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# Unveiling the CMO Champion: An Exclusive Interview with Warren Bei

Competitions
June 2024 (Vol. 56, No. 3)

Warren Bei from Rockridge Secondary in West Vancouver (BC) has been crowned the 2024 Canadian Mathematical Olympiad (CMO) Champion! This remarkable feat is accentuated by the fact that Warren is only in the 10th grade and has secured medals in the 2021, 2022, and 2023 CMOs. Warren has also represented Canada in 3 International Mathematical Olympiads (IMO) from 2021 to 2023, clinching 2 gold medals and one silver. To provide insight into the mind of a budding mathematician and his vision for his future in math, we sat down for an interview with Warren.

Congratulations Warren! Another big win for you on the CMO. After winning three golds and a silver in the last four years, do the competitions seem to be getting easier for you each year?

I believe all mathematical problems are intriguing challenges, and those that happen to be in the competitions I write are no exception. The ideas that they task me with rediscovering never cease to amaze me, so I am always excited for hours of fun thinking about new problems.

What inspired you to start competing in math competitions?

Ever since I was a child I had liked logic puzzles and scientific books, so one day my parents decided to test my mathematical skills by registering me for a random competition. I did quite well, which began my journey in mathematical competitions.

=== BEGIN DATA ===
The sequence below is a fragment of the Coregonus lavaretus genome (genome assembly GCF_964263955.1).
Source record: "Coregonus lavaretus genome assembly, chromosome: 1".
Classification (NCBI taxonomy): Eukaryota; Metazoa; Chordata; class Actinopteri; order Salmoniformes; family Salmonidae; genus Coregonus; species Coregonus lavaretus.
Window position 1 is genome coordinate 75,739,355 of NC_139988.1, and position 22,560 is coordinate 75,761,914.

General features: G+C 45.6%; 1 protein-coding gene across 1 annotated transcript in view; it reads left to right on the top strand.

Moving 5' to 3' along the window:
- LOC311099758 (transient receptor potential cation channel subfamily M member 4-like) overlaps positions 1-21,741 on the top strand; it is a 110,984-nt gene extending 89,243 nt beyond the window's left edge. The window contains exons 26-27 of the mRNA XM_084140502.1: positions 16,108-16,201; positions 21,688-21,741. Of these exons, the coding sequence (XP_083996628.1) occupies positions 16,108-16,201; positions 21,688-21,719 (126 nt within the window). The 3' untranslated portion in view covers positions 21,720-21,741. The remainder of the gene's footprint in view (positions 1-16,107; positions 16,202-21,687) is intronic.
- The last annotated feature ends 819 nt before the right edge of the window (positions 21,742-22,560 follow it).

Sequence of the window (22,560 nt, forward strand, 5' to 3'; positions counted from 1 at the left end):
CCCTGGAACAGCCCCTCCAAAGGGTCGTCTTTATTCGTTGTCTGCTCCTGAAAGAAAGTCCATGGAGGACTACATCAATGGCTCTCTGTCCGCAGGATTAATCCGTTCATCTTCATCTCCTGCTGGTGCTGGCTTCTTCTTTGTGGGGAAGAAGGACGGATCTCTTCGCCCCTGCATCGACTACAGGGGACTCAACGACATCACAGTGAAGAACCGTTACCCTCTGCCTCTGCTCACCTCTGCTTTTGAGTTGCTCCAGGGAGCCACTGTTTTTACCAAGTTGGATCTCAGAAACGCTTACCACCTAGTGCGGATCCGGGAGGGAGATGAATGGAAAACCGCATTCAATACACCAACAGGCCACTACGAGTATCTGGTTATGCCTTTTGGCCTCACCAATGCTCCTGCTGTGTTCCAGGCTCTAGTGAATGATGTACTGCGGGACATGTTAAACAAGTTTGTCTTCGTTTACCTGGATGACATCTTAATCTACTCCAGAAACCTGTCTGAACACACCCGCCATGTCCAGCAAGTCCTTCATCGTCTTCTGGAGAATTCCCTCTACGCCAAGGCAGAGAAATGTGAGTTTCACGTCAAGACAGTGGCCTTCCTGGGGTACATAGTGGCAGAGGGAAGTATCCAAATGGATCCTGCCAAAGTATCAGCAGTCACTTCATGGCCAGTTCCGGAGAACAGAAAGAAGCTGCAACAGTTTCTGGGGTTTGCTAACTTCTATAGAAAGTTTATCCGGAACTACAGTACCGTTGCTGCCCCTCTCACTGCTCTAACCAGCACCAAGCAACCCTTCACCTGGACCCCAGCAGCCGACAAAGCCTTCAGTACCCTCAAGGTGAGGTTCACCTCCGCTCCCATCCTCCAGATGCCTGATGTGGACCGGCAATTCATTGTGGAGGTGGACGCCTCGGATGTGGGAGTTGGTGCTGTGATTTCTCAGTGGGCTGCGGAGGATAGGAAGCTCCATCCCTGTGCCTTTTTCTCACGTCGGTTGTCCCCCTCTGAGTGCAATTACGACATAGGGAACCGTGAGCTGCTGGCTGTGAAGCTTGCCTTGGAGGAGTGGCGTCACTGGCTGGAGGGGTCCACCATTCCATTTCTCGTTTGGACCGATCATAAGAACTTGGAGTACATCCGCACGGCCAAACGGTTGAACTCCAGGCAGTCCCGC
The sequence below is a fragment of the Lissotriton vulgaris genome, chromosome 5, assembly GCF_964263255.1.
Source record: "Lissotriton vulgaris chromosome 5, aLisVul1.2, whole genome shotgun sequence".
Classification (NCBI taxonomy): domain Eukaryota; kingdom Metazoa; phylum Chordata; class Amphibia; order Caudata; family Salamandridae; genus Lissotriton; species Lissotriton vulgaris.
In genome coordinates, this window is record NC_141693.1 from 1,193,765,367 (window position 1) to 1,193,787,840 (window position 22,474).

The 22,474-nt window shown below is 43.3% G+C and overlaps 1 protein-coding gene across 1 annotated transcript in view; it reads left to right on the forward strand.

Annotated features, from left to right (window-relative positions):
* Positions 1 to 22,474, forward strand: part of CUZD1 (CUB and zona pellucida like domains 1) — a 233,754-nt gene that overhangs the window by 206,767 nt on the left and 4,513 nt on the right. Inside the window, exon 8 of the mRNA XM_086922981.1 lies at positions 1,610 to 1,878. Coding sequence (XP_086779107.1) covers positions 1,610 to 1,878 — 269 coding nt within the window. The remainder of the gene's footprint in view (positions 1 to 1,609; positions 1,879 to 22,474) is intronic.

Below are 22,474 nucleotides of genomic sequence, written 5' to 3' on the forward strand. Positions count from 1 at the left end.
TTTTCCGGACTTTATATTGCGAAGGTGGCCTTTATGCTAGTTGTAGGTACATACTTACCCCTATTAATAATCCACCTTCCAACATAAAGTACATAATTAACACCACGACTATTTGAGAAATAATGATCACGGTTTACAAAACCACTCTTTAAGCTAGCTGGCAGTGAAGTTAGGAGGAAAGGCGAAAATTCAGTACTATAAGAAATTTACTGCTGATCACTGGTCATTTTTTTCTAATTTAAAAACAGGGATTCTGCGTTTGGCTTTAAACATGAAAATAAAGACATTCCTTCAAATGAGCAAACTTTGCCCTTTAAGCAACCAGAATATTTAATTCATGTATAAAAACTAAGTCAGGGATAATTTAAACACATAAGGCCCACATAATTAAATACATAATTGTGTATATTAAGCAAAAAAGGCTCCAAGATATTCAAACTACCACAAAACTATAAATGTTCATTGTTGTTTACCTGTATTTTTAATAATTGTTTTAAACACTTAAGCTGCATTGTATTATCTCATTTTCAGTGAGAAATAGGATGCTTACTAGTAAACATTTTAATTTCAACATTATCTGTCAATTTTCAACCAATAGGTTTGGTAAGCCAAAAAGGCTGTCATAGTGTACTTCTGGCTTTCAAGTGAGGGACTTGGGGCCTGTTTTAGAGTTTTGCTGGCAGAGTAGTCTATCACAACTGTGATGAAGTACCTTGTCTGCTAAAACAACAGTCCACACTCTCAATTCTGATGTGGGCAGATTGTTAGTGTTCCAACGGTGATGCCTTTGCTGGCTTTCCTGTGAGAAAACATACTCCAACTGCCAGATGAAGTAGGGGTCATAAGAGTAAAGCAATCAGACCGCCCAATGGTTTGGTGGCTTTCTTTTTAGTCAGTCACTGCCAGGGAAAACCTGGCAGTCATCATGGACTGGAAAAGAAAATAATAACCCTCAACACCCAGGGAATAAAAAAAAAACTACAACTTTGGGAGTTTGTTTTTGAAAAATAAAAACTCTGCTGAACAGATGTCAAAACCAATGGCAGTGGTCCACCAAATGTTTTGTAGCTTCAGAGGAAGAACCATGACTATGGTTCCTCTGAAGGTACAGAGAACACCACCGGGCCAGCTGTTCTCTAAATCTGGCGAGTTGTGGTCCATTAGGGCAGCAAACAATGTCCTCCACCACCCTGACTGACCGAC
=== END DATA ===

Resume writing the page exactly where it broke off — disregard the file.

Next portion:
What has been your most challenging math problem or competition, and how did you overcome it?

I believe problem difficulty is highly subjective, because a problem is difficult if and only if one presently does not know how to solve it. To solve any difficult problem, one must rely on intuition to generate ideas and keep trying different approaches.

Are you focused entirely on mathematics or also interested in other STEM areas?

Other STEM areas I enjoy are physics and computer science because their problem solving processes are quite similar to that of mathematics. Physics is about formulating situations so that the laws of physics can be applied, and programming is about finding ways to apply known algorithms to problems that appear unsolvable. Both of these subjects are therefore axiomatic systems.

Do you have some ideas about what you might want to study or do after high school? Any big goals? Do you plan on pursuing a career in mathematics?

Since the world is always changing, I aim to work forward from the present rather than backwards from a fixed goal. While studying mathematics and computer science in university would probably be the best choice for me, presently I do not know what mathematicians actually do, so I will leave the question of whether to pursue mathematics research for later.

How has participating in CMS math competitions influenced your academic and personal growth?

Competitions taught me to always be a creative, curious learner. They introduced me to various new mathematical subjects and taught me problem solving skills, as well as providing opportunities for me to meet like-minded students.

Who do you admire in mathematics? Do you have role models?

I admire recreational mathematician and writer Martin Gardner, whose articles showed how various mathematical topics can be interconnected. Two of my favourite books are Winning Ways and GEB, because they weave simple ideas into entire theories. As John Horton Conway said, “when I discovered surreal numbers, I realized that playing games IS math.”

What advice would you give to aspiring math competitors who are just starting their journey?

For every seemingly unmotivated solution to a problem, there is a deeper insight that makes it self-evident.